According to the Food and Drug Administration, more than 40 percent of people who receive the flu shot experience side effects such as injection site pain, a low-grade fever, a cough or a runny nose. These symptoms are almost always mild and rarely last longer than a day or two. However, they can lead to the spread of disease if good health habits are not observed.
If you are experiencing serious medical symptoms, seek emergency treatment immediately.
The flu shot is an inactivated virus vaccine, which means that the virus in the vaccine cannot cause the flu. However, notes the Centers for Disease Control and Prevention, it takes about two weeks for a flu shot recipient to develop immunity. People who are infected with live circulating flu viruses during that interval can still spread the flu, especially if symptoms of the flu are mistaken for symptoms of the flu shot.
Spreading Other Bacteria and Viruses
How to Prevent Mononucleosis
Other kinds of bacteria and viruses are also spread through body fluids. Coughs and sneezes caused by the flu shot propel germs through the air where they can infect other people. According to the CDC, other people need not even be present at the time--bacteria and viruses can survive on inanimate surfaces such as food utensils, door handles and even fabric.
- Other kinds of bacteria and viruses are also spread through body fluids.
- Coughs and sneezes caused by the flu shot propel germs through the air where they can infect other people.
Good Health Habits
People who receive the flu shot should practice good health habits to avoid spreading disease 2. Good health habits recommended by the CDC include such behaviors as covering the nose and mouth with a tissue during a cough or sneeze and washing hands or using an alcohol-based hand rub before and after touching the mouth, nose or eyes. The flu shot often produces a small amount of bleeding at the injection site. For their own protection and that of others, patients should keep the injection site covered until secretions stop, then discard the bandage in the trash.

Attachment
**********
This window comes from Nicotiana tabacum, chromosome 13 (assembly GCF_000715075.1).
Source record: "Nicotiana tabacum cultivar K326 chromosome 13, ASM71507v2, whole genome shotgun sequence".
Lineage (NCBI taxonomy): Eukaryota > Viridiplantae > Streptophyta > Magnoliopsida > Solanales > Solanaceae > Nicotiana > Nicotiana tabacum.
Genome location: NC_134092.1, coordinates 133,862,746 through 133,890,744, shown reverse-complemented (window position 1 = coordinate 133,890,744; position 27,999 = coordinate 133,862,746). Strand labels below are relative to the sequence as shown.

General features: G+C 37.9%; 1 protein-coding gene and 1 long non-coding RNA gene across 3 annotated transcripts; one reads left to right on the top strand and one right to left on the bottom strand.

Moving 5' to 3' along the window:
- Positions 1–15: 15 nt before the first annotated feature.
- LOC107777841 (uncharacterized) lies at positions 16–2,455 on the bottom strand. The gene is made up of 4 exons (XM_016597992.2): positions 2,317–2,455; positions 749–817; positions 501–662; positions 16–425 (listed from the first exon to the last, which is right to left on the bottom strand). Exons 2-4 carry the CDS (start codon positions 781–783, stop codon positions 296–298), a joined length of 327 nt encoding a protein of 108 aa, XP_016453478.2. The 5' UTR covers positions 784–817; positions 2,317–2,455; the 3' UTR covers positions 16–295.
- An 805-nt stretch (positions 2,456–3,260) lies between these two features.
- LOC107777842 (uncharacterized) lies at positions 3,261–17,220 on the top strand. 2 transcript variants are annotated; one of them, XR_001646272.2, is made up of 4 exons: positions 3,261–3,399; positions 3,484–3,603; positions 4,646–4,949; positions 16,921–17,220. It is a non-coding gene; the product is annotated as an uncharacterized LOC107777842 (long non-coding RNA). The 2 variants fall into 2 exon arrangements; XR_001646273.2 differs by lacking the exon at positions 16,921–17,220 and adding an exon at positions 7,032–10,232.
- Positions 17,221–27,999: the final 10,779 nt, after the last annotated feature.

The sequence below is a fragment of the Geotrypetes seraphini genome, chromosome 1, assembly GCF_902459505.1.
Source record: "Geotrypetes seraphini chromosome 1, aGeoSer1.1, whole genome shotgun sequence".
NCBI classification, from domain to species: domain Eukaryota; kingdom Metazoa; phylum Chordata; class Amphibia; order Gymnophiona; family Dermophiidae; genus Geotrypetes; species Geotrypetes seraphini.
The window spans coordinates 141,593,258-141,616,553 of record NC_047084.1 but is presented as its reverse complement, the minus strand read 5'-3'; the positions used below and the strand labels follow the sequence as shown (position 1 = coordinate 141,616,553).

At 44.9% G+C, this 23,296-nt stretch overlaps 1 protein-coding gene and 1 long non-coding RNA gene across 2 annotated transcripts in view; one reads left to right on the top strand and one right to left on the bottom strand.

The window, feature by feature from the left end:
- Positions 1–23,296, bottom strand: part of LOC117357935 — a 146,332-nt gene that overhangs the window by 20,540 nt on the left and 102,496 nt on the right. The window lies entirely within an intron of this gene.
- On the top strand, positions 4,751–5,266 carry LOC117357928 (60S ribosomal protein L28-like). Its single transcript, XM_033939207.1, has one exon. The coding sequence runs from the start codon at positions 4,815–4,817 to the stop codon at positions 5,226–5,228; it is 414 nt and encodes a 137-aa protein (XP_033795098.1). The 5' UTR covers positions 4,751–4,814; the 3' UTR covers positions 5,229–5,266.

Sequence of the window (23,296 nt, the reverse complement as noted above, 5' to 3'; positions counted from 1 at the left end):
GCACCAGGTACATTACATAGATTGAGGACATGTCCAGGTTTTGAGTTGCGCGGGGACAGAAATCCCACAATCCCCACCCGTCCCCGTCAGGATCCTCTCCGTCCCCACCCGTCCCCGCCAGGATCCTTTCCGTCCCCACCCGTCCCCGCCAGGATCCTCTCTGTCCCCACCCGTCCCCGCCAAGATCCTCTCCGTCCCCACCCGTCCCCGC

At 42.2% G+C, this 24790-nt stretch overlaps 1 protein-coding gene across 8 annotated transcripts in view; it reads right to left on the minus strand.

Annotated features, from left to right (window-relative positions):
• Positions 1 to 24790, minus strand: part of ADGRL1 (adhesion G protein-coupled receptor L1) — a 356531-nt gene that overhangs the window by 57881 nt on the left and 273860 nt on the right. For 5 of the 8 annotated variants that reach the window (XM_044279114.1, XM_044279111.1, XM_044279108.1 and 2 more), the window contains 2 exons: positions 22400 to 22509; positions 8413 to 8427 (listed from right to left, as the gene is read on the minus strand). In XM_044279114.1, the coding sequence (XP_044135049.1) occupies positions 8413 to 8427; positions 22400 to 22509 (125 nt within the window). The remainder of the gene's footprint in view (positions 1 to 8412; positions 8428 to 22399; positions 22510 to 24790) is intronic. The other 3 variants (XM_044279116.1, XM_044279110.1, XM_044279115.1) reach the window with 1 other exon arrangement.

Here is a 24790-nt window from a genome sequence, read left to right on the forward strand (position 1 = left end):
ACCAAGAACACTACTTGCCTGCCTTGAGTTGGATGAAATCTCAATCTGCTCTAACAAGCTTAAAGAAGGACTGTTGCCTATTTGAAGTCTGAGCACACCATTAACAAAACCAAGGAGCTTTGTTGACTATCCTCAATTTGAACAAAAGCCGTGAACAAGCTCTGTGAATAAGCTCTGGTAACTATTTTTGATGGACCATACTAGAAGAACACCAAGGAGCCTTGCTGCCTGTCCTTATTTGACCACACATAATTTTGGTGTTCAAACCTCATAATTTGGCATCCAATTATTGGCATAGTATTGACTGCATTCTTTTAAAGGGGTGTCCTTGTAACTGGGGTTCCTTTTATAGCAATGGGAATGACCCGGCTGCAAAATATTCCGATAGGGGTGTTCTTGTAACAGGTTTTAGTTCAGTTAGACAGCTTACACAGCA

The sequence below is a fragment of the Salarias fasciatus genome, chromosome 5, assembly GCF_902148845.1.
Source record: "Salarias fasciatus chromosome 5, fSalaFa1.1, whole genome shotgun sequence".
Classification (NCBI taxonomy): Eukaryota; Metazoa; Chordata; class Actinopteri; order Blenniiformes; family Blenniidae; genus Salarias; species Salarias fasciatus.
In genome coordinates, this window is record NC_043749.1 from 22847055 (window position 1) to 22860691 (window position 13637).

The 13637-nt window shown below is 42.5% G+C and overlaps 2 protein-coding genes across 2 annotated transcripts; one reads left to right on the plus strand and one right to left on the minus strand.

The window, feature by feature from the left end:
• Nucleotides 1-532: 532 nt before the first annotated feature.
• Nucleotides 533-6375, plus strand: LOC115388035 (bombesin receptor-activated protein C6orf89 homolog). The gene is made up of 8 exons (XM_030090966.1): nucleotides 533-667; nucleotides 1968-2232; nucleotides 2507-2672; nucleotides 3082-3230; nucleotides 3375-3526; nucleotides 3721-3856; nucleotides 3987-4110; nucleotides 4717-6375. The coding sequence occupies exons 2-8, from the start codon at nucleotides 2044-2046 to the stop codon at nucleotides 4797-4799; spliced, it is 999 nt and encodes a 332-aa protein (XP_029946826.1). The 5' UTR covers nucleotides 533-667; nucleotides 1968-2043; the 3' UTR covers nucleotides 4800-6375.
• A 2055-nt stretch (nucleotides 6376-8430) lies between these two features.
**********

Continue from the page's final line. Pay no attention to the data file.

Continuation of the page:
- People who receive the flu shot should practice good health habits to avoid spreading disease 2.
- For their own protection and that of others, patients should keep the injection site covered until secretions stop, then discard the bandage in the trash.
How to Prevent Mononucleosis
Flu-Like Symptoms After a Flu Shot
How Long Can the Flu Virus Live on a Surface?
Flu Shot Disadvantages
Symptoms of Roundworms in People
Food Poisoning & Joint Aches
Signs & Symptoms of Food Poisoning From Mayonnaise
Signs & Symptoms of Type A Influenza
Diseases Spread by Not Washing Hands
What Is the Rhino Flu?
- CDC: Stopping the Spread of Germs at Home, Work and School
- CDC: Preventing the Flu: Good Health Habits Can Help Stop Germs
- CDC: Flu Germs are Spread from Person to Person
- Centers for Disease Control and Prevention. Who needs a flu vaccine and when. Updated October 11, 2019.
- Centers for Disease Control and Prevention. Key facts about flu vaccines. Updated December 2, 2019.
- Centers for Disease Control and Prevention. Misconceptions about flu vaccines. Updated September 25, 2019.
- Centers for Disease Control and Prevention. Selecting viruses for the seasonal influenza vaccine. Updated September 4, 2018.
- Centers for Disease Control and Prevention. Influenza (flu). How well flu vaccines work. Updated January 3, 2020.
- Centers for Disease Control and Prevention. People 65 years and older and influenza. Updated November 21, 2019.
Heather Gloria began writing professionally in 1990. Her work has appeared in several professional and peer-reviewed publications including "Nutrition in Clinical Practice." Gloria earned both a Bachelor of Science in food science and human nutrition from the University of Illinois. She also maintains the "registered dietitian" credential and her professional interests include therapeutic nutrition, preventive medicine and women's health.